The Richard Rodgers Theatre, which was built in 1925 as Chanin's 46th Street Theatre, underwent a $3.5 million renovation in anticipation of the starry Broadway revival of Romeo and Juliet.
The Richard Rogers, pre-renovations
The design process began with overall concepts for color palettes, wall coverings, gilding options and decorative painting styles
EverGreene performed testing of materials on site. On a portion of the balcony and the walls is a mock up of the potential design scheme. If approved, this design scheme would be carried throughout the theatre.
The proscenium design with the oversized leaves seemed to be incongruous with the surrounding decoration and not original to the theatre.
Further investigation, here one of the gilded leaves was removed, revealed that the original proscenium appeared intact underneath the post-historic additions
In June of 2013, EverGreene craftsmen demolished the outer plaster piece, and discovered a beautifully ornamented proscenium. The delicate design of unique figural forms and floral patterns still retained traces of gilding.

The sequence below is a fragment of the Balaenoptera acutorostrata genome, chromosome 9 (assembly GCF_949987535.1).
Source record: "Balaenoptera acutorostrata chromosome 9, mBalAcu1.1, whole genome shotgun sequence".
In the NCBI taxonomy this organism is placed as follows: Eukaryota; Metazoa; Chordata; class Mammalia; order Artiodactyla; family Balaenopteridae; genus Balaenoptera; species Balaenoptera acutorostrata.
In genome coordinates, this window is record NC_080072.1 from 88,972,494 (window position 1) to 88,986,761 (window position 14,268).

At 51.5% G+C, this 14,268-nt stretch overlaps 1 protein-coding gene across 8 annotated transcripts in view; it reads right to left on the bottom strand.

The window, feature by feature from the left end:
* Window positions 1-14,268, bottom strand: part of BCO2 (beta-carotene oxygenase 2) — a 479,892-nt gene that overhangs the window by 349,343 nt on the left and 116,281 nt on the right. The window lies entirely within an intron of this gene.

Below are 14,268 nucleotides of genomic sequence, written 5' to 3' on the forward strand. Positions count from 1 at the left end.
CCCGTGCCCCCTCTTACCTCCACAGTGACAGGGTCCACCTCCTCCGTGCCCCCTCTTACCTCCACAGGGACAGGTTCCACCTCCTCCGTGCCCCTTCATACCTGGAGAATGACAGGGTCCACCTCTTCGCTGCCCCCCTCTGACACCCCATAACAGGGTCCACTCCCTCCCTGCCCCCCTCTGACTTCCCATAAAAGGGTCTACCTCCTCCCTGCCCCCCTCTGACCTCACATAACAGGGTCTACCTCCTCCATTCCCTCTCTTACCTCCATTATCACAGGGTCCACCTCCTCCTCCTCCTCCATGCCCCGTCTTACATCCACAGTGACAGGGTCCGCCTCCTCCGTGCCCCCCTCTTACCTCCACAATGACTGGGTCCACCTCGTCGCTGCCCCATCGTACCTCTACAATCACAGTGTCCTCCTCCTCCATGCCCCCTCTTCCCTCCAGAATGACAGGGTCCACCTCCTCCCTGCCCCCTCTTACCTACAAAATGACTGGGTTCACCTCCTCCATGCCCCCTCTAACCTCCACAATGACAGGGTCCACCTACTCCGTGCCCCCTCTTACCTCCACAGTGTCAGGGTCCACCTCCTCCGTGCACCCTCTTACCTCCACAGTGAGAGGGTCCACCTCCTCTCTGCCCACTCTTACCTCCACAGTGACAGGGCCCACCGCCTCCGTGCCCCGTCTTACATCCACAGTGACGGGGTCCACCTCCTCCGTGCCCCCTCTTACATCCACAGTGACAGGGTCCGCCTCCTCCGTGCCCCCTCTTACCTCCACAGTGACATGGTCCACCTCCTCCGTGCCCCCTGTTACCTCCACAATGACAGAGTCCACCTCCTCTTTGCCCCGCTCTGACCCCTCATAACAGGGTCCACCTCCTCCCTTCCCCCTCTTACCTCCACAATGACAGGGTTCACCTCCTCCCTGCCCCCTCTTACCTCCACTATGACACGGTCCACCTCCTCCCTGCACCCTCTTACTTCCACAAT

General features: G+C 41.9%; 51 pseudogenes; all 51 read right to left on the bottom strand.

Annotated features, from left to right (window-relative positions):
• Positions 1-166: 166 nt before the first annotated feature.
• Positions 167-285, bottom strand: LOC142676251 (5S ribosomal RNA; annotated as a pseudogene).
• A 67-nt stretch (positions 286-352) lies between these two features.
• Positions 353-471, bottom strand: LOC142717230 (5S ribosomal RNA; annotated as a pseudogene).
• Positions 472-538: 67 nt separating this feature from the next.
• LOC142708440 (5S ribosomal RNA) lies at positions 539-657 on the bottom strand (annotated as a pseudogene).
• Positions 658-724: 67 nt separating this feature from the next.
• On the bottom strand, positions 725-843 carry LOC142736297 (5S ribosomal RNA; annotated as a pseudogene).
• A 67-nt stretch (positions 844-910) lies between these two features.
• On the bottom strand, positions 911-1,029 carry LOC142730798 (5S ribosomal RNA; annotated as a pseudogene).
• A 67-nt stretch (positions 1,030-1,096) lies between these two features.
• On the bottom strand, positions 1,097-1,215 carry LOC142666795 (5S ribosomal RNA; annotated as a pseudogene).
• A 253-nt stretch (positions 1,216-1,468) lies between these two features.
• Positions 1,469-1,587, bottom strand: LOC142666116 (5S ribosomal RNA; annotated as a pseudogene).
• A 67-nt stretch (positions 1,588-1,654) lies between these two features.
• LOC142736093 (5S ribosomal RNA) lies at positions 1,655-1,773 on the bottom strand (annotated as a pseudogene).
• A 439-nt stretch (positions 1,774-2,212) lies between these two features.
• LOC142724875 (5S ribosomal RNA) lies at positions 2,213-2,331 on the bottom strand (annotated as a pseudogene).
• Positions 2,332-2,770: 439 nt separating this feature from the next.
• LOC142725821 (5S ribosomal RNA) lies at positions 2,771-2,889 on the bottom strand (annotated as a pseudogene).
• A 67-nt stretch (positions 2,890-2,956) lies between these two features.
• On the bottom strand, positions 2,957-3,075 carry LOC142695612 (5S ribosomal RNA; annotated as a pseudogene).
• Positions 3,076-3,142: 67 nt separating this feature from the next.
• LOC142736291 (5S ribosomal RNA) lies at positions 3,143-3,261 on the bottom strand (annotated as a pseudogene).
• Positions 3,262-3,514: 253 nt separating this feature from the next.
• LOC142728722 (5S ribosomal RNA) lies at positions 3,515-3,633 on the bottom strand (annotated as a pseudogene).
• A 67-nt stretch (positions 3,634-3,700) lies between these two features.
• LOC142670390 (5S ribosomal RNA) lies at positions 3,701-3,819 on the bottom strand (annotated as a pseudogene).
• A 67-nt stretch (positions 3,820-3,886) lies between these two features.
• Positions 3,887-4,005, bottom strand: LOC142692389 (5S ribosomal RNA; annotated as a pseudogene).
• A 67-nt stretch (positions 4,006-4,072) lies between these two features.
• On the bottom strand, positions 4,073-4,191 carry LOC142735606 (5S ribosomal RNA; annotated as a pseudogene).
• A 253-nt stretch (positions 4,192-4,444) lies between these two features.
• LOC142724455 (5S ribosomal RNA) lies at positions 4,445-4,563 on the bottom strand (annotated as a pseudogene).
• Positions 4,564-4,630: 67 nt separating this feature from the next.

An EverGreene conservation technician uses water to soften the post‐historic plaster that previously supported the exterior molding with water. By delicately scraping the plaster away, he reveals the bas relief sculpture of figural characters.
Well‐versed in Classical design, mythology and symbology, EverGreene’s design team creates with sketches, then full color painted designs for review and approval by the client.
Once a design is approved, the rondels will be hand painted by a professional muralist executed full‐size in EverGreene’s studio on West 31st Street and installed in the Richard Rogers Theater. There are two primary rondels, each about 6’ in diamete